When high school students from Modesto to Merced to Oakdale to Patterson walk out of their classrooms Wednesday morning at 10, they will be joining thousands of students coast to coast doing the same. We will be with them – in spirit if not in person.
The survivors of the murderous rampage at Marjory Stoneman Douglas High School in Parkland, Fla., are taking the lead in one of the most important movements of our time. Their own safety.
We will be with them because we agree with them. Something must be done about the mass shootings that occur all too frequently, usually with weapons designed for mass casualties. We will be with them because we have failed to protect them. Now that they’re walking to protect themselves, this is the least we can do.
And the “least” is all we have done in the 29 years since Stockton’s Cleveland School shootings killed five and wounded 32; in the 19 years since 13 died at Columbine; in the six years since the lives of 20 precious 6- and 7-year-olds were snuffed out in Newtown, Conn.
We will be with them, but so will an enormous number of teachers – even if they’ve been ordered to remain in their classrooms. It isn’t only students dying in those schools. Five of the Sandy Hook victims were teachers, one teacher fell at Columbine, another among the 10 dead at Red Lake, Minn.; three more at Parkland. Every teacher fears they will be called upon to act as a human shield if their classroom is attacked.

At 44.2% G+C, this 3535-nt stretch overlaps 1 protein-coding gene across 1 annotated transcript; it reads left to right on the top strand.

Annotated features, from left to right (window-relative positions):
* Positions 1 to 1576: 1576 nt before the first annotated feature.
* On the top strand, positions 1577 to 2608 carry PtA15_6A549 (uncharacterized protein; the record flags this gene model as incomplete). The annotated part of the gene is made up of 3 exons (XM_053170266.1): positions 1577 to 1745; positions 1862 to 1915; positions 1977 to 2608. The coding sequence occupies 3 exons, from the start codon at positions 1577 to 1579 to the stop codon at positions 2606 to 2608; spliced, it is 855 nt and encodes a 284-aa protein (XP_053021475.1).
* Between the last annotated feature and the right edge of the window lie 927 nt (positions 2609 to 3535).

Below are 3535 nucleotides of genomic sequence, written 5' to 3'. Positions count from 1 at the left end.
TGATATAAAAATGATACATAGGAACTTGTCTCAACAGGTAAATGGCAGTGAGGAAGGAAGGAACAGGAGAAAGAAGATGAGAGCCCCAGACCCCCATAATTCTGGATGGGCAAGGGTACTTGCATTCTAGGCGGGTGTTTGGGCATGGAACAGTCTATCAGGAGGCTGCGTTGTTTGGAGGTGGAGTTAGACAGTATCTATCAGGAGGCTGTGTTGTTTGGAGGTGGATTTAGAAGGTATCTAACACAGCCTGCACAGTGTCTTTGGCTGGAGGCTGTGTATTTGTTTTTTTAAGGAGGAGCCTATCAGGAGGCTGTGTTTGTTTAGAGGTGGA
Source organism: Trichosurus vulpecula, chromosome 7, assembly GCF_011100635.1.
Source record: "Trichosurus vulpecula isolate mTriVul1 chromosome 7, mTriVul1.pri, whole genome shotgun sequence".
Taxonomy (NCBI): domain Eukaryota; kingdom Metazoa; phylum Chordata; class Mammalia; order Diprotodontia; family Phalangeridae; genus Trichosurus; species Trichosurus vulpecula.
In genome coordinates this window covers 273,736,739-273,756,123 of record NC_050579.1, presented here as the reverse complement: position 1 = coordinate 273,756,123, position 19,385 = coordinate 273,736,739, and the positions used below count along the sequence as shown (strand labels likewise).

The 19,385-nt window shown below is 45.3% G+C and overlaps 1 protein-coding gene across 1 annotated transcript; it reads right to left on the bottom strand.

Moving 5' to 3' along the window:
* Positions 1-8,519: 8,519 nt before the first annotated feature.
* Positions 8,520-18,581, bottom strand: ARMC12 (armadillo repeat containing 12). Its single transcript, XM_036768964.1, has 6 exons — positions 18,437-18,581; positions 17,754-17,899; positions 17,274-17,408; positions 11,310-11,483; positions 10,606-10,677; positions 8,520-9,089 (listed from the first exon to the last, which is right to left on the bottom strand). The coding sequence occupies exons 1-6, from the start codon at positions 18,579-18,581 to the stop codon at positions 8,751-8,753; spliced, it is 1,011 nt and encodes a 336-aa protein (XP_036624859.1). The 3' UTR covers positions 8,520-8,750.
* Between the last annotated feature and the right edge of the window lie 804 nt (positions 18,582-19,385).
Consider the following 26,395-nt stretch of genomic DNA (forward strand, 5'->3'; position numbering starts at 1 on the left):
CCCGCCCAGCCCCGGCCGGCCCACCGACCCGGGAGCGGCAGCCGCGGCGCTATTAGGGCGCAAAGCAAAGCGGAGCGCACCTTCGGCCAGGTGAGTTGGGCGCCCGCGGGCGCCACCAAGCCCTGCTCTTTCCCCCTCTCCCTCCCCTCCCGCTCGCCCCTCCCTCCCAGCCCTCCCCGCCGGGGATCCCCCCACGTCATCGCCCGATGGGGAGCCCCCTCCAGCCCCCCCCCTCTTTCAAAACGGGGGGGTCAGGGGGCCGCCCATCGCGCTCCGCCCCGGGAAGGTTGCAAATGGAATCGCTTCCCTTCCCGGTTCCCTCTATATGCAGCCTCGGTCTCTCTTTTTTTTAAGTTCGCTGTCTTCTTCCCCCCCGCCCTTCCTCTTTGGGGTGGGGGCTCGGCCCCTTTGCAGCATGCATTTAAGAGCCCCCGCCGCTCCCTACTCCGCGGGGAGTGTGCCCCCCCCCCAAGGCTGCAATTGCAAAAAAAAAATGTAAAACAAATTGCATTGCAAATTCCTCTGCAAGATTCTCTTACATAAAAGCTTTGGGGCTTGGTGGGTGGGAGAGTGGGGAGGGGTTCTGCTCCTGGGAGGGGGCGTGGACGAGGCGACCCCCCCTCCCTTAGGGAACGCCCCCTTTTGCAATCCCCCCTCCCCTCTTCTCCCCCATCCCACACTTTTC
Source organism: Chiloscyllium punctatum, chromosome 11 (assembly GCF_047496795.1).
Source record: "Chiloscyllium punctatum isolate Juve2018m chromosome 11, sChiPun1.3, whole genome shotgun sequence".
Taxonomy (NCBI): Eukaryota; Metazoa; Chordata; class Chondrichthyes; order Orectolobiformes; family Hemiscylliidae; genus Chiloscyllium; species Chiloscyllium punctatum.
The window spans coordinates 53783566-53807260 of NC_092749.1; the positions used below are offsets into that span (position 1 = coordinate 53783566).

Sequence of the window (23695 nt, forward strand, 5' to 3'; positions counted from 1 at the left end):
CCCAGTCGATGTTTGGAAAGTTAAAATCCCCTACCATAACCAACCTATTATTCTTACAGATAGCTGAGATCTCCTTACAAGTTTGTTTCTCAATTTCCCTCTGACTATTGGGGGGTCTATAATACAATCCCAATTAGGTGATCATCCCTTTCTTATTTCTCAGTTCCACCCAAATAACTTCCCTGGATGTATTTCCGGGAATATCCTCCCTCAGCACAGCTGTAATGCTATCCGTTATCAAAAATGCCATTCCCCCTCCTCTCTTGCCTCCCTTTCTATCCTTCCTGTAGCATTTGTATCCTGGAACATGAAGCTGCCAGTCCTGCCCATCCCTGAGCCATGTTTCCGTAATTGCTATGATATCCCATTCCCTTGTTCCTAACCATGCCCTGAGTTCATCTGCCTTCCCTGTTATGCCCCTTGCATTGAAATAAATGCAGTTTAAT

We will be with those students even if some school administrators are taking a more intimidating tone.
Like most parents and teachers, we have no patience for students who will treat this as an all-day hall pass. But we have even less regard for those adults who don’t see the value and validity of this movement and moment.
In a letter from interim superintendent Craig Rydquist, Modesto City Schools appeared to be trying to tread a fine line, saying “we must maintain a safe learning environment, free from disruption and political partiality. It is our expectation that students will adhere to the attendance and behavioral guidelines…” In a separate message, another MCS official told teachers to “Remind students that there are consequences for leaving class.”
What happens if the students decide to join this national movement and ignore the district’s consequences and expectations?
We prefer the approach at Turlock Unified School District, which explicitly said “No students will be disciplined for demonstrating responsibly while on campus.”
Riverbank Unified Superintendent Daryl Camp got it exactly right. His district will “make it a teachable moment,” he told The Bee. A teachable moment for students, teachers, administrators and others far beyond the school grounds.
Schools in South Dakota, Arizona and Texas have already dealt harshly with protesting students. Anticipating resistance in such deeply red states, the ACLU has signaled it will defend those who follow their consciences out the classroom doors.
We all should. That’s because the most important “learning environment” to be found anywhere in this nation on March 14 will be among those students willing to consider – for 17 meaningful minutes – the unthinkable. These students are attempting to shape a better future, exercising the rights guaranteed to America’s citizens to peaceably assemble and speak their minds.
These young people don’t claim to have all the answers, but at least they are willing to search for them. So should we all.